This Is Plastics: New “Nurdle” Legislation Ignores Existing Policy, Distracts from Real Solutions to Address Plastic Waste


New “Nurdle” Legislation Ignores Existing Policy, Distracts from Real Solutions to Address Plastic Waste

A new bill designed to reduce plastic waste could actually ignore existing regulation and do more harm than good.


Recently, legislators in the U.S. House of Representatives introduced the Plastic Pellet Free Waters Act, a companion to a 2021 Senate bill aimed at reducing plastic waterway pollution by regulating plastic pellets, or “nurdles,” a form of microplastics. Nurdles, which can evade intended storage containers and receptables due to their small size, are melted down and molded to produce many of the critical products made from plastics, including automobile parts, recyclable plastic bags and countless others.

While these bills aim to solve a very important problem—plastic pollution in waterways—they are unnecessarily duplicative as there are already regulations in place that appropriately regulate nurdles. Rather than introducing legislation that may do more harm than good by creating a more complex but not more effective regulatory environment, policymakers should collaborate with the plastics industry to create legislation that builds off current proven strategies to effectively and efficiently keep plastics out of the environment and inside the economy where they belong.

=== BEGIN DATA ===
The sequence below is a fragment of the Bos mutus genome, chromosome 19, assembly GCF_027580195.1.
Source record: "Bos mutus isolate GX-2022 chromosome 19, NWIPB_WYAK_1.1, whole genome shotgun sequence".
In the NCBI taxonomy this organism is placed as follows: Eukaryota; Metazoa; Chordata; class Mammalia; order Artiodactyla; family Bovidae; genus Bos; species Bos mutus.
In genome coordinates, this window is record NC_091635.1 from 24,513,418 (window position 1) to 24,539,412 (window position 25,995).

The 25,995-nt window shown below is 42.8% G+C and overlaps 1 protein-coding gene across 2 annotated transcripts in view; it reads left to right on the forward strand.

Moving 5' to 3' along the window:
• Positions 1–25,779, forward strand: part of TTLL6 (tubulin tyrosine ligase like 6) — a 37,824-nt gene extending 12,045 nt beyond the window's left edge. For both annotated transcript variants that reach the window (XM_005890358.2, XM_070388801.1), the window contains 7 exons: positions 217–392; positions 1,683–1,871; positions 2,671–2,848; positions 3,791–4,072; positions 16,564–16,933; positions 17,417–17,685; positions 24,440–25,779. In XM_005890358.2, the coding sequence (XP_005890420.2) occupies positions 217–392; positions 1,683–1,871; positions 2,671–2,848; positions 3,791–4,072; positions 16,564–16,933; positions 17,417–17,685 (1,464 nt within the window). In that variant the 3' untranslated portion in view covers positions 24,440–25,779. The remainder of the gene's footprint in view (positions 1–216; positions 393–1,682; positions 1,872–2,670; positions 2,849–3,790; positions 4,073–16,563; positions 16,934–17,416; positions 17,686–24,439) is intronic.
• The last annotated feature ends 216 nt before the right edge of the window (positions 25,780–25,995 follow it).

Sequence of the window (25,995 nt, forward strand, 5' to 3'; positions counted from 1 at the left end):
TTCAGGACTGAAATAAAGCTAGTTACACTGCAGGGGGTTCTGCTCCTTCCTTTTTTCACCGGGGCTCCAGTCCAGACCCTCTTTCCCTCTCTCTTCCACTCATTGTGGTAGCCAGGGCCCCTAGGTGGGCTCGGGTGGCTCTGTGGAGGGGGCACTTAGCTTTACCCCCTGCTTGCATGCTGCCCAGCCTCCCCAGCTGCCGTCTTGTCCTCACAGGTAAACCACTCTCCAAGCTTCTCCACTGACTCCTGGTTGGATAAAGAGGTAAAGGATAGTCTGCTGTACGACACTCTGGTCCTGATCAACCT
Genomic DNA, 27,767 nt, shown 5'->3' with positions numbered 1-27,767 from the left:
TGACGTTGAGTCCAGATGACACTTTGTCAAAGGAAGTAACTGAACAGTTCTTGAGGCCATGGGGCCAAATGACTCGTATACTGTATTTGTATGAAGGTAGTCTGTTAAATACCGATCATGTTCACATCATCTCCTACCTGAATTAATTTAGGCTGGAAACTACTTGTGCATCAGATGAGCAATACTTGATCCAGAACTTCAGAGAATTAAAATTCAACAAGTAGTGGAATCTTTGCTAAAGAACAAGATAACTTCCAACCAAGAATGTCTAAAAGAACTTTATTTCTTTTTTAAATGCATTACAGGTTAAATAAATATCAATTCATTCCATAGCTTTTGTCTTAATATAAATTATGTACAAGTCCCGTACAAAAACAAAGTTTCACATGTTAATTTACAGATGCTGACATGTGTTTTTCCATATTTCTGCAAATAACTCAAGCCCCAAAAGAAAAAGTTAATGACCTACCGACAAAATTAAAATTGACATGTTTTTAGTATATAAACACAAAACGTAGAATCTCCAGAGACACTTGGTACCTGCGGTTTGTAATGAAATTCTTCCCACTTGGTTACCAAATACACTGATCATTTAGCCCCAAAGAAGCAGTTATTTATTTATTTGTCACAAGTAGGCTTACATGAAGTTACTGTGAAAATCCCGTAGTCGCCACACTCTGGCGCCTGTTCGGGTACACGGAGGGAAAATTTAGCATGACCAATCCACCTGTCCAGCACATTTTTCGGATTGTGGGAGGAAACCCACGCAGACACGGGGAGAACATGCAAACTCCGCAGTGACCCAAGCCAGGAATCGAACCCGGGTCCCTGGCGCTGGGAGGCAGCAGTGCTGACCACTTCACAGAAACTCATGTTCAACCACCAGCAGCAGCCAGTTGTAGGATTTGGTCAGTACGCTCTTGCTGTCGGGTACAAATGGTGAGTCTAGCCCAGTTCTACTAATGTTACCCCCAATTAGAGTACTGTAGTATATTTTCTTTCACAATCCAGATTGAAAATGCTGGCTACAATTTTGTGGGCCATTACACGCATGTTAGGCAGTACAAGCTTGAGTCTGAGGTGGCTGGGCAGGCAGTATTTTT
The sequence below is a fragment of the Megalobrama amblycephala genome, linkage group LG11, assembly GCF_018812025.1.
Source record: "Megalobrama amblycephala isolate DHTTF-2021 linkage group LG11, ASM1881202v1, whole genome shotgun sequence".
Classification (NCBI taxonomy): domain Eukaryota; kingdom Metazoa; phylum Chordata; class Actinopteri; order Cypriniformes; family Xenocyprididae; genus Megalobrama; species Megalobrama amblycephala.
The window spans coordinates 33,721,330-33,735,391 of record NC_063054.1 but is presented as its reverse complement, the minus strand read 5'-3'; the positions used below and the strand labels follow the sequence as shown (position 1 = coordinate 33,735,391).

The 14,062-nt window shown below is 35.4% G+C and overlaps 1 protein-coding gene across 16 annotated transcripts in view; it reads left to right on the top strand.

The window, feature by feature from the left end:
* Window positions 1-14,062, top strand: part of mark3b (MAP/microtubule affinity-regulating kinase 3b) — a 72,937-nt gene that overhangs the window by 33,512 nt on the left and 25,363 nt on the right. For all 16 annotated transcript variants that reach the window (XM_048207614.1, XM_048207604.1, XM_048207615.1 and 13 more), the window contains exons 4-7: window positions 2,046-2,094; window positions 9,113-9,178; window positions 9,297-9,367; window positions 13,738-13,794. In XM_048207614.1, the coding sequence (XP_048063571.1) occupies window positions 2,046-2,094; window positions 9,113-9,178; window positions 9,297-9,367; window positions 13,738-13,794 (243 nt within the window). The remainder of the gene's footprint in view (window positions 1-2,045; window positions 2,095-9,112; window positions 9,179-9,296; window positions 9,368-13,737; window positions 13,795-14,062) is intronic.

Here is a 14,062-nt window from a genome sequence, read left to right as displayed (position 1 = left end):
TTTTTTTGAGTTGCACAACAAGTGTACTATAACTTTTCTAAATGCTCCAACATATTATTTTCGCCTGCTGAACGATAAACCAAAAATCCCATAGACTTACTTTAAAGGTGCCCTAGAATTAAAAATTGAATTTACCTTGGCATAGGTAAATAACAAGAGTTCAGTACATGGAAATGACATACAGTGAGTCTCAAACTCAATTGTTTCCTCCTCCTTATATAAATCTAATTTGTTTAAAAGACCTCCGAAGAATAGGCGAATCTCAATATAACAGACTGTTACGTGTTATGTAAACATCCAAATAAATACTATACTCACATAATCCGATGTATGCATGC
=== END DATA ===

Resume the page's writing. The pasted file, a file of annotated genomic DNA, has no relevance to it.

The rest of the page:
The Clean Water Act already regulates plastic waterway pollution

The Plastic Pellet Free Waters Act would prompt the U.S. Environmental Protection Agency (EPA) to implement measures to block plastic pellet waterway pollution, an action that ignores an existing regulatory framework that already governs waterway pollution: the 1948 Federal Water Pollution Control Act, amended in 1972 as the Clean Water Act (CWA). The bill was the first major law passed to address water pollution in the United States, and 1972 amendments include direct standards for plastics manufacturers.

The CWA already serves as a sufficient framework to address plastic waterway pollution, as it allows regulators to issue permits for factories and other pollution sources to govern what can and can’t enter waterways. Certainly, there’s room to improve CWA enforcement to address waterway pollution. Specific to plastics, a 2021 audit from EPA’s Office of Inspector General (OIG) found that on both federal and state levels, governments “have not widely applied all the tools established by the Clean Water Act to reduce the trash, including plastic, in U.S. waterways.” The report recommends evaluating existing obstacles to full CWA implementation, developing strategies to increase waterway pollution prevention efforts and providing support through the CWA’s existing National Pollutant Discharge Elimination System program—providing a clear path forward to improve nurdle management within the existing regulatory framework.

When lawmakers introduce legislation that overlays similar rules on top of existing frameworks, it creates complexities that can actually increase the financial burden and hinder the goals of the regulation, in this case reducing plastic pollution in waterways. A 2019 report from the Business Roundtable, which includes CEOs of leading U.S. companies responsible for over 15 million jobs and more than $7.5 trillion in revenue, notes that regulatory overlap produces unnecessary costs for businesses, stifling job creation, innovation and investment while also dampening economic activity across the wider economy.